I have worked with other patients who have had to confront significant loss during times of change. Surprisingly happy life events such as weddings, pregnancies and having children can lead to devastating affects with the eating disorder if the feelings are not acknowledged. I see a lot of trauma survivors with a history of eating disorders and some type of childhood abuse. Many of them used symptoms of different types of eating disorders as a result traumatic experiences left undigested and unacknowledged. Before I began counseling others I spent several years in therapy working through my childhood abuse and anorexia/binge eating disorder. Years went by where my eating disorder was in remission. In my late 30’s I decided to start a family and was blessed with a child after turning 40 years old. While this was by far the happiest time in my life it also stirred up some deep rooted loss and shame.

I always tell my patients no matter how much time goes by, if you find yourselves having urges to reconnect with your eating disorder most likely it is telling you that something needs attention. While I spent years grieving the loss of my family of origin, becoming a new mom brought up new feelings I had not addressed. Rather than giving into my eating disorder I worked hard with my therapist to name all the feelings and talk about what it was like to bring a child into my world and know I had no parents of my own to share that with.

I remember working with another patient, Samantha, who had been in remission from her binge eating for over 10 years. She started seeing me months before her wedding. She was thrilled with her choice of partner and expressed joy about her wedding day. But she also told me, “I do not understand why, but I am in symptoms almost every night since I picked out my wedding dress.” We explored the part of her that was avoiding grieving her losses associated with starting a family of her own. She was able to talk about the death of her mom in adolescence and the pain she was trying to push away. Samantha went to therapy immediately after her mom’s passing. She spent a few years learning how to replace the bingeing with connection and ways to manage her feelings. I remember asking her, “What is it about getting married that makes you miss your mom the most?” It was so painful for her to express the sadness about her mom not being able to share that day with her. Samantha also reflected on her desire to have children and how “more than anything I wish my mom could be here for all of that.”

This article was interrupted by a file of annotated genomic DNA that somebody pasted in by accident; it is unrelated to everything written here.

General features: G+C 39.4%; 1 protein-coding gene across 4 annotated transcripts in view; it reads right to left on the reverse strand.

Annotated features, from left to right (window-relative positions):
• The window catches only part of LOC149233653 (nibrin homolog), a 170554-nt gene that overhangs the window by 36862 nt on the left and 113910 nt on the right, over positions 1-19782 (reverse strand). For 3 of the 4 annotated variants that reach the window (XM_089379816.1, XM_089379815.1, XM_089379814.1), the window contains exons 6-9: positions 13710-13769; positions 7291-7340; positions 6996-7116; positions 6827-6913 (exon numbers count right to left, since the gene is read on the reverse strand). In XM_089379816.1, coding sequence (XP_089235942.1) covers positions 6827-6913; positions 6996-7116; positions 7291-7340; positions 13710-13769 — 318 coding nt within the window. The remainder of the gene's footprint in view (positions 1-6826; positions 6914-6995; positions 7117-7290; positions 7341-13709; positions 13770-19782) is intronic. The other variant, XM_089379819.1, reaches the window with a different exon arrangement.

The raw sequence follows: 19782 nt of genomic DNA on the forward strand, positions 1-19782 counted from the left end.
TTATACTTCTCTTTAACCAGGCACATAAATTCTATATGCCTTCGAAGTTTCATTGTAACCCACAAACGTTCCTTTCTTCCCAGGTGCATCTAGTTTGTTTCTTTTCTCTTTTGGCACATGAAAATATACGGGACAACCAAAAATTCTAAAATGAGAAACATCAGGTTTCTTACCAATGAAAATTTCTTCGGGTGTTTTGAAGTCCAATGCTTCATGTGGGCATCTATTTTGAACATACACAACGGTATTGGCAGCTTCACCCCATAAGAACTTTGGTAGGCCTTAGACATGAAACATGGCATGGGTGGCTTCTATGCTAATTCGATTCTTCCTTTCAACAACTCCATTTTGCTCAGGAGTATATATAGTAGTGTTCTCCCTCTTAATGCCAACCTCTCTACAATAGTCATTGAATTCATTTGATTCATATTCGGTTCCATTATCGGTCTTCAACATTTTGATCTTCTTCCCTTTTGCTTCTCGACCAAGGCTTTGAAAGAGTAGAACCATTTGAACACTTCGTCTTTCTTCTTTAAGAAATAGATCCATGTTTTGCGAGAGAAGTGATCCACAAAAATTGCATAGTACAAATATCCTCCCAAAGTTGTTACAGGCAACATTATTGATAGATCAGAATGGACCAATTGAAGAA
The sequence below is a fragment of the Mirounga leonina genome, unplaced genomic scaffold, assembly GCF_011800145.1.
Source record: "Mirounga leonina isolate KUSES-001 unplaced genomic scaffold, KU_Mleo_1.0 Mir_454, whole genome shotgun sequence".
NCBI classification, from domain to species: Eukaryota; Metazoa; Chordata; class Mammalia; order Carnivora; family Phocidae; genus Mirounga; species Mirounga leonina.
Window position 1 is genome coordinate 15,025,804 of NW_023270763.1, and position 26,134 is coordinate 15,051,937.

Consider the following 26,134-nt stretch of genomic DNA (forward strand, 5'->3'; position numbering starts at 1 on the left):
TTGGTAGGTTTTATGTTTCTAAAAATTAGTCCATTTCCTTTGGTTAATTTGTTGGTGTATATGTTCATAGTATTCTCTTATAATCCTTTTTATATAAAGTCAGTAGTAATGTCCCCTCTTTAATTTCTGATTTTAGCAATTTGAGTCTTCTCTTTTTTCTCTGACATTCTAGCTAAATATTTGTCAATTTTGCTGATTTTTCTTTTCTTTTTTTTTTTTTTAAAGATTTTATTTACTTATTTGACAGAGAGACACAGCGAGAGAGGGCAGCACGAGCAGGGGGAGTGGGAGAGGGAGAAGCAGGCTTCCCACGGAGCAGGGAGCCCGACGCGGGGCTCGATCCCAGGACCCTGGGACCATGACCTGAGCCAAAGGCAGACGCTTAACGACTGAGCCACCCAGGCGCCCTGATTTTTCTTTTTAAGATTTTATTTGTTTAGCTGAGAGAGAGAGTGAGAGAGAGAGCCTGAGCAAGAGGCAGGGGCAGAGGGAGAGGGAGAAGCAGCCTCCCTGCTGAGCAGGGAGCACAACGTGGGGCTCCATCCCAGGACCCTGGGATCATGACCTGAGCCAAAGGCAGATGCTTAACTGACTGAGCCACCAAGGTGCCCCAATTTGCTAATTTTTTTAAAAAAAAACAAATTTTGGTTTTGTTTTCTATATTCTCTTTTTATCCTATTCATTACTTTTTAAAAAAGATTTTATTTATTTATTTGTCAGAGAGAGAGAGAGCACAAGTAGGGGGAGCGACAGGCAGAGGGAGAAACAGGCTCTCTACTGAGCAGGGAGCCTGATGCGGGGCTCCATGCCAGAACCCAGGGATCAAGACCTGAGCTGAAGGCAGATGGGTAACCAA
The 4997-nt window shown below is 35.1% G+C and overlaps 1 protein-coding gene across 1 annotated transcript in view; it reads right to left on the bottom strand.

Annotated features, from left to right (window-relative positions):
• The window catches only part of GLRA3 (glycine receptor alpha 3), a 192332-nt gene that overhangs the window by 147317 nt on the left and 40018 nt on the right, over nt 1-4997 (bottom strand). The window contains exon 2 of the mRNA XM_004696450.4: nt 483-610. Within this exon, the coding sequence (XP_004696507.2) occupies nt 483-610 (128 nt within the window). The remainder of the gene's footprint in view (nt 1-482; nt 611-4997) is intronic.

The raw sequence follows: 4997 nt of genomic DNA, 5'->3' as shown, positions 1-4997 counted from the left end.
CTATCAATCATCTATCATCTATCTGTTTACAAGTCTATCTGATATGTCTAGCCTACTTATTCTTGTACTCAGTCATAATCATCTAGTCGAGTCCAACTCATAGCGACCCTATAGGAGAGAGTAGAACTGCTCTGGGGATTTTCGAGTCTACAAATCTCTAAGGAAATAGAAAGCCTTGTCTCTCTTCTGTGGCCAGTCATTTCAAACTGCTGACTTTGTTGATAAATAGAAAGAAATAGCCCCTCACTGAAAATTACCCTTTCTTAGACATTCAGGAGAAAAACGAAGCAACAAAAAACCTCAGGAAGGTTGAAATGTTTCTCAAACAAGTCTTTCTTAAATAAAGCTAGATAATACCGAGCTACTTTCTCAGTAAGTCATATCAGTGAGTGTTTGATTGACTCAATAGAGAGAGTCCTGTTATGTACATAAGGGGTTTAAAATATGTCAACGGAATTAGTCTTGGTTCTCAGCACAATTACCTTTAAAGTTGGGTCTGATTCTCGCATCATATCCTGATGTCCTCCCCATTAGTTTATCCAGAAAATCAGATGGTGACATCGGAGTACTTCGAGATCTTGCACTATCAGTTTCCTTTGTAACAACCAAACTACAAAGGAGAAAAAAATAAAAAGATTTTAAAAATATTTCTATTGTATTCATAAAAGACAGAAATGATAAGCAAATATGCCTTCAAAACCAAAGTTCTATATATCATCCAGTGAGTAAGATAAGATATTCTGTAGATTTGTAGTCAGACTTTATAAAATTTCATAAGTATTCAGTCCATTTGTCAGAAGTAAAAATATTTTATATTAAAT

Recovery from an eating disorder at times can bring up the most dreadful of feelings. The hope in what I did after giving birth to my son, or how Christy could voice her fears of leaving home, or Samantha could allow herself to revisit new feelings of an old loss is we all found ways to put words to our experience. Change, whether happy, sad, good, or bad can bring up the worst of feelings. The eating disorder becomes the comforter, the punisher, the coping mechanism to feelings we wish we could make go away. It is scary to think an eating disorder can resurface at any time, even years after being in recovery. Rather than deny its appearance or act like it is not there, the best thing we can do is use it as information and find ways to make sense of it. Times of change for anyone is stressful and triggering. Use the feelings as an opportunity to work through something in your life that still needs attention rather than spend all those hours, days and weeks destroying the most beautiful parts about you!